Reflections on the Current State of Political Economy
Modern economics may be less ideologically driven than, say, sociology, but the notion that economists are scientists who objectively observe phenomenon and derive conclusions solely on the basis of empirical evidence is largely a myth, despite pretenses to the contrary. Nobel Prize winners like Paul Krugman and Joseph Stiglitz sometimes morph into almost pure ideologues, doing little or no truly serious work after receiving superstar academic recognition. And, as is oft-observed, the predominant ideological orientation is leftish, despite overwhelming evidence that many leftish policy prescriptions are failures or at least highly inefficient. Leftish intellectuals helped created the European welfare state that has been accompanied by declining growth rates for six decades, from around 5 percent annually in the 1950s to under 2 percent today. Yet, only a minority of economists uses this overwhelming evidence to suggest the nonmarket statist solutions of the welfare state are highly flawed.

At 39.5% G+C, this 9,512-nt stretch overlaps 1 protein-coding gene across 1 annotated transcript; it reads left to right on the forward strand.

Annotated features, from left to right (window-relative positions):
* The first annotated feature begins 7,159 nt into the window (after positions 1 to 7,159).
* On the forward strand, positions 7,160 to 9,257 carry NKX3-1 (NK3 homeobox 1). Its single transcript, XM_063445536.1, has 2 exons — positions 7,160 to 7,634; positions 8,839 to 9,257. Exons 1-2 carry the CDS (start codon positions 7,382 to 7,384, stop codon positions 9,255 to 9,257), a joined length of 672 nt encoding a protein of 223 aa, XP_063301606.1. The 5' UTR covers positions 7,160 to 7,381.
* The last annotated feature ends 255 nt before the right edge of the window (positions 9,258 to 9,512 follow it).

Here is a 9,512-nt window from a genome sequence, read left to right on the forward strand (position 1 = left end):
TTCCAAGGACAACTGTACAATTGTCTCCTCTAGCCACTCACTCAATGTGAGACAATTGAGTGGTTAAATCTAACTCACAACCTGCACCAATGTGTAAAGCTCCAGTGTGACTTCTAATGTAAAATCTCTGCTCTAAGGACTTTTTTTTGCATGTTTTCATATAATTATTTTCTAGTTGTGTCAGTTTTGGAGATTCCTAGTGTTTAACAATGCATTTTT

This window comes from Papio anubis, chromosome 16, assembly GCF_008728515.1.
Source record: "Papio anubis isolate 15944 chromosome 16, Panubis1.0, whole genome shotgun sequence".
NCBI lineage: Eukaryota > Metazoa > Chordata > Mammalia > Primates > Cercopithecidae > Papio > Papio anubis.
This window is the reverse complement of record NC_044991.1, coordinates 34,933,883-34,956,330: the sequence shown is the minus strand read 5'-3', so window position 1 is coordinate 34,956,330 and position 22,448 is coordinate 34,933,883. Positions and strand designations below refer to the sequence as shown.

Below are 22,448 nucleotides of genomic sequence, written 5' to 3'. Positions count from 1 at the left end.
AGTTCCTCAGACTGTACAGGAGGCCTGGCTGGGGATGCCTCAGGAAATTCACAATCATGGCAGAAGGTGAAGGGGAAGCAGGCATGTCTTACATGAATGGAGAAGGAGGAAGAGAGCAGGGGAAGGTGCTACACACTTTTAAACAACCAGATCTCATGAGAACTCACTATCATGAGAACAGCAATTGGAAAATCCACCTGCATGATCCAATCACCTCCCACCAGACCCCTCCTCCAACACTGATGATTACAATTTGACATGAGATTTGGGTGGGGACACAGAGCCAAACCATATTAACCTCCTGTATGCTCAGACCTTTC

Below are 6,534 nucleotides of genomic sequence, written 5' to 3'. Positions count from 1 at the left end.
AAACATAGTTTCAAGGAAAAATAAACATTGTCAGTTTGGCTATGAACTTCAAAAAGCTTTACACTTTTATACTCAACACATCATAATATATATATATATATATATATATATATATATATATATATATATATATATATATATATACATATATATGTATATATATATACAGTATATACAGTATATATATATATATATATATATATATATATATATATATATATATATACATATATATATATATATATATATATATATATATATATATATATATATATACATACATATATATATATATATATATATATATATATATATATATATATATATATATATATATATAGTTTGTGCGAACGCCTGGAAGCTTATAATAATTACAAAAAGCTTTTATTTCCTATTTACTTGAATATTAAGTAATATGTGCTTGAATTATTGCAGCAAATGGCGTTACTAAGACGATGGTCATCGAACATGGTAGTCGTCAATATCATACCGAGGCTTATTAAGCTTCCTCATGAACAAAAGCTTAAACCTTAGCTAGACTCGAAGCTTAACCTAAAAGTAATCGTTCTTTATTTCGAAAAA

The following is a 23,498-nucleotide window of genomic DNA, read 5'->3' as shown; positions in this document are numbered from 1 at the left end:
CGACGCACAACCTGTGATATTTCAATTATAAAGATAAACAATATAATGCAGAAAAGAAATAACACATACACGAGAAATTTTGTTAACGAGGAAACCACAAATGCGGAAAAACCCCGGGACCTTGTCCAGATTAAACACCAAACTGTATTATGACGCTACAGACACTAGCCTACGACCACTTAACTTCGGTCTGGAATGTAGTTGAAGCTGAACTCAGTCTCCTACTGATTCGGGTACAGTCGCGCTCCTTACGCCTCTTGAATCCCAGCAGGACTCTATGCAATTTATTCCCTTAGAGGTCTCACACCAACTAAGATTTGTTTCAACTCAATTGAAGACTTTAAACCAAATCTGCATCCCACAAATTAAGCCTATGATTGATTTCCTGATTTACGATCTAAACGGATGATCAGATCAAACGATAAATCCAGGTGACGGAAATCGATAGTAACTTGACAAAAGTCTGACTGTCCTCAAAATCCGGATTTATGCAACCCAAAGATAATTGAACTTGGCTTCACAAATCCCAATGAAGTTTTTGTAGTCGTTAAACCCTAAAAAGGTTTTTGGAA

Three important conclusions have come about as a result of empirical observations and theoretical advances in economics. First, the Keynesian approach to stimulate economies through monetary and fiscal policy almost always results in failure.
Second, centrally planned economies without substantial private property rights are extremely inefficient and ultimately unsustainable. Third, even economies that blended private property rights and some protection of market activity with a huge income redistributionist welfare state have been shown to have troubles sustaining material advances.